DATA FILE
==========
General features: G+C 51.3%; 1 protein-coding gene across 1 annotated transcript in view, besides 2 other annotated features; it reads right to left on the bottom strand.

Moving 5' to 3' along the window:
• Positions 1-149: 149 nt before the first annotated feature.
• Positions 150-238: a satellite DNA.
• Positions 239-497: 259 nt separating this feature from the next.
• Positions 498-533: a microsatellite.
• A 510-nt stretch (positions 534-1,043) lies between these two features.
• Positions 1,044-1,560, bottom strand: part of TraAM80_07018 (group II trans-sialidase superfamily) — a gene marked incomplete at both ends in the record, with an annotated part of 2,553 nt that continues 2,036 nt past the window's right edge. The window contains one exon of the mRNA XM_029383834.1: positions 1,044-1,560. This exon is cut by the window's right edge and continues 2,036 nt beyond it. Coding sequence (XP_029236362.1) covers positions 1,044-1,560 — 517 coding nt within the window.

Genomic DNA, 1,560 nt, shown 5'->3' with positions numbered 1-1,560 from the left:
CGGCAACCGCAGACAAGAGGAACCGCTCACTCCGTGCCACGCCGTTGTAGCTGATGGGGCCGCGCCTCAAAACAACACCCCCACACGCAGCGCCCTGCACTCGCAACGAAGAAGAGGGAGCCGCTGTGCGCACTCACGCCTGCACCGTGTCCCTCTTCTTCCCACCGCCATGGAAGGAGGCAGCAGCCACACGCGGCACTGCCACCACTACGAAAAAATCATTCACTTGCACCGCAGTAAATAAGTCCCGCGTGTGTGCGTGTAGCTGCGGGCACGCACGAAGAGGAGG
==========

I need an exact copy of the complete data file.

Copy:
General features: G+C 51.3%; 1 protein-coding gene across 1 annotated transcript in view, besides 2 other annotated features; it reads right to left on the bottom strand.

Moving 5' to 3' along the window:
• Positions 1-149: 149 nt before the first annotated feature.
• Positions 150-238: a satellite DNA.
• Positions 239-497: 259 nt separating this feature from the next.
• Positions 498-533: a microsatellite.
• A 510-nt stretch (positions 534-1,043) lies between these two features.
• Positions 1,044-1,560, bottom strand: part of TraAM80_07018 (group II trans-sialidase superfamily) — a gene marked incomplete at both ends in the record, with an annotated part of 2,553 nt that continues 2,036 nt past the window's right edge. The window contains one exon of the mRNA XM_029383834.1: positions 1,044-1,560. This exon is cut by the window's right edge and continues 2,036 nt beyond it. Coding sequence (XP_029236362.1) covers positions 1,044-1,560 — 517 coding nt within the window.

Genomic DNA, 1,560 nt, shown 5'->3' with positions numbered 1-1,560 from the left:
CGGCAACCGCAGACAAGAGGAACCGCTCACTCCGTGCCACGCCGTTGTAGCTGATGGGGCCGCGCCTCAAAACAACACCCCCACACGCAGCGCCCTGCACTCGCAACGAAGAAGAGGGAGCCGCTGTGCGCACTCACGCCTGCACCGTGTCCCTCTTCTTCCCACCGCCATGGAAGGAGGCAGCAGCCACACGCGGCACTGCCACCACTACGAAAAAATCATTCACTTGCACCGCAGTAAATAAGTCCCGCGTGTGTGCGTGTAGCTGCGGGCACGCACGAAGAGGAGG